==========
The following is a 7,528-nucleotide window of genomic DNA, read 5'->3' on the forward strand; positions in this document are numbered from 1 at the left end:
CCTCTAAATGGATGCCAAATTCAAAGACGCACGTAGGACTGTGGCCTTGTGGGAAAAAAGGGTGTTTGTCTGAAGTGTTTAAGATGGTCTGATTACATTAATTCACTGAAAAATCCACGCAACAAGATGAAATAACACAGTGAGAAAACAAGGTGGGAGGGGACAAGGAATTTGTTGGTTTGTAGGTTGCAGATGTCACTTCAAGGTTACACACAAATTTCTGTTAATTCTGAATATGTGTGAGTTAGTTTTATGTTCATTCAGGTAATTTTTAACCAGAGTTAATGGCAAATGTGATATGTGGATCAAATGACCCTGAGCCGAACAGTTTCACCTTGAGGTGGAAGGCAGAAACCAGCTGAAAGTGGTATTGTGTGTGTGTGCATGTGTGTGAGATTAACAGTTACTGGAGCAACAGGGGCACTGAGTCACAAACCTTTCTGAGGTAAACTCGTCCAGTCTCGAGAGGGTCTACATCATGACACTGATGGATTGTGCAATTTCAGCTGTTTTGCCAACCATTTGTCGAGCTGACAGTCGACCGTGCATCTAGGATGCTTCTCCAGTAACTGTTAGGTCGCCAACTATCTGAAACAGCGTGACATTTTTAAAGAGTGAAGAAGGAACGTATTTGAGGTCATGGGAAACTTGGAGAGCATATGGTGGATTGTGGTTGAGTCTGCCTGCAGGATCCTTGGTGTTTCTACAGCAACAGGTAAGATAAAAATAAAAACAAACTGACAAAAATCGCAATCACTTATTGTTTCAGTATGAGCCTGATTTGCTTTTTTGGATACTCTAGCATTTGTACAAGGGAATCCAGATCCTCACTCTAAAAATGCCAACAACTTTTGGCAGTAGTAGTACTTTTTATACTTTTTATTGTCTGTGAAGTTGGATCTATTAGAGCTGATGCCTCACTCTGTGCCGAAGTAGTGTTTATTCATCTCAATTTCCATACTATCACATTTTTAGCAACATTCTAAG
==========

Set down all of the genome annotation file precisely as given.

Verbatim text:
The following is a 7,528-nucleotide window of genomic DNA, read 5'->3' on the forward strand; positions in this document are numbered from 1 at the left end:
CCTCTAAATGGATGCCAAATTCAAAGACGCACGTAGGACTGTGGCCTTGTGGGAAAAAAGGGTGTTTGTCTGAAGTGTTTAAGATGGTCTGATTACATTAATTCACTGAAAAATCCACGCAACAAGATGAAATAACACAGTGAGAAAACAAGGTGGGAGGGGACAAGGAATTTGTTGGTTTGTAGGTTGCAGATGTCACTTCAAGGTTACACACAAATTTCTGTTAATTCTGAATATGTGTGAGTTAGTTTTATGTTCATTCAGGTAATTTTTAACCAGAGTTAATGGCAAATGTGATATGTGGATCAAATGACCCTGAGCCGAACAGTTTCACCTTGAGGTGGAAGGCAGAAACCAGCTGAAAGTGGTATTGTGTGTGTGTGCATGTGTGTGAGATTAACAGTTACTGGAGCAACAGGGGCACTGAGTCACAAACCTTTCTGAGGTAAACTCGTCCAGTCTCGAGAGGGTCTACATCATGACACTGATGGATTGTGCAATTTCAGCTGTTTTGCCAACCATTTGTCGAGCTGACAGTCGACCGTGCATCTAGGATGCTTCTCCAGTAACTGTTAGGTCGCCAACTATCTGAAACAGCGTGACATTTTTAAAGAGTGAAGAAGGAACGTATTTGAGGTCATGGGAAACTTGGAGAGCATATGGTGGATTGTGGTTGAGTCTGCCTGCAGGATCCTTGGTGTTTCTACAGCAACAGGTAAGATAAAAATAAAAACAAACTGACAAAAATCGCAATCACTTATTGTTTCAGTATGAGCCTGATTTGCTTTTTTGGATACTCTAGCATTTGTACAAGGGAATCCAGATCCTCACTCTAAAAATGCCAACAACTTTTGGCAGTAGTAGTACTTTTTATACTTTTTATTGTCTGTGAAGTTGGATCTATTAGAGCTGATGCCTCACTCTGTGCCGAAGTAGTGTTTATTCATCTCAATTTCCATACTATCACATTTTTAGCAACATTCTAAG